As you may have learned from your grandparents, preserving the vegetables and fruits from a garden is a practical way to extend its bounty and save money throughout the year. Potatoes, onions, sweet potatoes, and winter squash can be stored for months at cool temperatures in a cellar. Tomatoes, cucumbers, beans, beets, and sweet corn can be canned or frozen. Follow the guidelines from the National Center For Home Food Preservation to stay safe and to make the most of what you grow.
Why buy fancy garden containers and decorations when you can save a bundle and have a unique look by getting creative with your design? Raised beds are a great way to cut costs as you only need to focus on watering the beds, and you can build your own beds fairly easily and cheaply often using found or discounted lumber -- just be sure the wood is not chemically treated. Consider repurposing things like old drawers, tires, wooden pallets, and shipping crates to build creative plant containers.
Avoid costly water bills during the growing season by utilizing water-efficient designs in your garden. There are plenty of ways to cut water costs, including using drip irrigation and soaker hoses, and watering early in the day to avoid evaporation loss. You can also collect water with rain barrels and other water harvesting techniques. Many cities offer incentive programs and discounts on rain barrels and other systems. Pay attention to how much water each plant requires. Some plants, such as lettuce and broccoli, need more water than others.
Mulch is another way to curb water costs as it helps retain moisture and cuts down on garden maintenance like weeding without the use of herbicides. Bark mulch from the store can get expensive, especially if you have a lot of ground to cover. Cheap mulching options that will also help improve your soil include shredded dry leaves, newspaper printed with soy ink, biodegradable landscaping paper, or a layer of compost. Your city or town might offer free wood mulch. Just be sure that it's been well-aged and doesn't contain weed seeds or other contaminants.
Avoiding harsh chemical pesticides and herbicides in your garden is not only a good idea for the planet but also for whoever is eating your fruits and vegetables. Thankfully, there are plenty of homemade pest deterrents that can be made from common household items such as garlic and chili pepper.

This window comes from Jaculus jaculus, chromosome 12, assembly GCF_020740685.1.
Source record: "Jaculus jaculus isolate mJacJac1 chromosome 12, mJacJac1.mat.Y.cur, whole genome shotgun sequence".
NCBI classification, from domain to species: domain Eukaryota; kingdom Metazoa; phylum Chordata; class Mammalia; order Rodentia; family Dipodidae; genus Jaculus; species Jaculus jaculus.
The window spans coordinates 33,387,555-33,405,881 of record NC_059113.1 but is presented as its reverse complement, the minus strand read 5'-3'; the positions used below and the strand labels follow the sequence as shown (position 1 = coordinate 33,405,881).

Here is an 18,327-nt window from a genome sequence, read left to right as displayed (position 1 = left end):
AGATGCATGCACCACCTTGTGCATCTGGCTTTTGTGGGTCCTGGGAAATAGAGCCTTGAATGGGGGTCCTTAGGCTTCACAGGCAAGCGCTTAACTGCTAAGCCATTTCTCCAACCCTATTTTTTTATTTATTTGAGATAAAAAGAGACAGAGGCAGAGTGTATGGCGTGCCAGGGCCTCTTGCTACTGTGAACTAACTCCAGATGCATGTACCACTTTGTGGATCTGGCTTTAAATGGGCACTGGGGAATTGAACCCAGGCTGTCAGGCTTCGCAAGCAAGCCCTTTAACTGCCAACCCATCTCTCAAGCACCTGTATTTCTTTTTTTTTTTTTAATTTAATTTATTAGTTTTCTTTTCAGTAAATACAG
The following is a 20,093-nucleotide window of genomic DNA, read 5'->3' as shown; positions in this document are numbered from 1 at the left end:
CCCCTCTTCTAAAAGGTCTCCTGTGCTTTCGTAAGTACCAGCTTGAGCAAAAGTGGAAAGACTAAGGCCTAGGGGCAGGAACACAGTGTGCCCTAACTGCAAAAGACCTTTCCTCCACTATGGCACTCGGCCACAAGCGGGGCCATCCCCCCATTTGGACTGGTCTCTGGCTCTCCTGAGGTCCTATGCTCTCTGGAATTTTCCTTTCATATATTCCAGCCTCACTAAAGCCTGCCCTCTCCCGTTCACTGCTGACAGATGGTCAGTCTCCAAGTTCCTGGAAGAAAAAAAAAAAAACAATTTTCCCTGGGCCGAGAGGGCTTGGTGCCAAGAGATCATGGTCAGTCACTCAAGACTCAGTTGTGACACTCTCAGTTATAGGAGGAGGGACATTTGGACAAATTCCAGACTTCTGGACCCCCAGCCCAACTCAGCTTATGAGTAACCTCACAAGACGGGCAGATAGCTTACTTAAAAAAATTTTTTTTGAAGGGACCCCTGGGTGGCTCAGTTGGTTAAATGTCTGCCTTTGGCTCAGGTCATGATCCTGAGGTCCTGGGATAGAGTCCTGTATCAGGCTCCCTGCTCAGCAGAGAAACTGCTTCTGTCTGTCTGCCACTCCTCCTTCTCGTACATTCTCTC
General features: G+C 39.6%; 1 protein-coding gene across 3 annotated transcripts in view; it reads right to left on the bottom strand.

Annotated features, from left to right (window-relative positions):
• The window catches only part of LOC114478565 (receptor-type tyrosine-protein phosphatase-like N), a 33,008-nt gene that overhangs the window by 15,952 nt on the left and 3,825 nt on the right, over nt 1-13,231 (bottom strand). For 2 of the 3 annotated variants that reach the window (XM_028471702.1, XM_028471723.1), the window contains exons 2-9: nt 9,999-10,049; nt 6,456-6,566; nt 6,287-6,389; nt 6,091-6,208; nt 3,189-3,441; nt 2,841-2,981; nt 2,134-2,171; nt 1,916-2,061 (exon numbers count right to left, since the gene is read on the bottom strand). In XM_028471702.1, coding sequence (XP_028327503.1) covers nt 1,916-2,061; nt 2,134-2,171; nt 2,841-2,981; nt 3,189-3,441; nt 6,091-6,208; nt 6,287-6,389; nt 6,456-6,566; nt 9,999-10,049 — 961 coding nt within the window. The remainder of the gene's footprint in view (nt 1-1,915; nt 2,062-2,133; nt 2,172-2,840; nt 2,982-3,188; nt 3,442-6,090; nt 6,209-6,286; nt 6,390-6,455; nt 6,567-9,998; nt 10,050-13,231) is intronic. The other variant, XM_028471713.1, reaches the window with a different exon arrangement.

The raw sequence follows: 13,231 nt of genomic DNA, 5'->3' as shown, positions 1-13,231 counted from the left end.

One of the best ways to organically deter unwanted insects and encourage beneficial ones such as bees and other pollinators is by planting helpful border plants and flowers such as marigolds, lavender, and sunflowers. Companion planting can also deter pests and help boost the flavor and strength of multiple plants.
While you might be excited to start planting everything at once, knowing the right time to plant certain crops can save you money and make your garden more productive. The USDA Plant Hardiness Zone Map is a good place to start as you plan your garden, and the Planting Dates Calendar from the Old Farmer's Almanac can show you what to plant and when, as well as when to harvest, based on where you live.
Yard sales and online classifieds are great places to pick up useful garden tools such as shovels, trowels, and pruners for cheap, just be sure they're in good working condition. You also should visit garden supply shops and hardware stores at the end of the growing season, as they'll often sell tools at a huge discount to clear inventory.
You'll want to take good care of your tools so you don't have to spend more money later. Be sure to rinse off your tools after each gardening session and dry them well before storing them. Wiping down wooden handles and metal parts with linseed oil will help preserve and protect them. You also may want to invest in a sharpener or a whetstone to prolong the life of blades and pruning shears. Also, add lubricant to keep pivot points moving.
As exciting as starting a garden can be, our busy lives can sometimes get in the way as the season moves along. But by tending to your garden regularly and making it part of your regular routine, you can keep your garden flourishing and get the most bang for your buck from your investment. Creating a special calendar or using an inexpensive or free garden planner, easily found online, can help you stay on schedule and remind you to tend to your plot.
One way to start growing your plants early in the season and protect them late into the fall is by using cold frames. Think of a cold frame as a mini-greenhouse that requires less space and usually costs less. Most cold frame designs can be built in a weekend afternoon and can be constructed from inexpensive or free recycled materials such as old windows, spare lumber, PVC pipes or sheets of vinyl. Cold frames can extend your growing season by weeks and sometimes months.
If you have room, planting trees is a great way to provide shade on hot sunny days and help keep your house cool with free and natural air-conditioning. Plus, fruit trees and bushes can add to your edible harvest. Trees can get expensive, but if you start small, the cost isn't usually too much and the pay off down the road will be huge. Certain trees can be grown in large pots on rooftops, balconies and porches, including citrus, figs, and stone fruit, depending on where you live.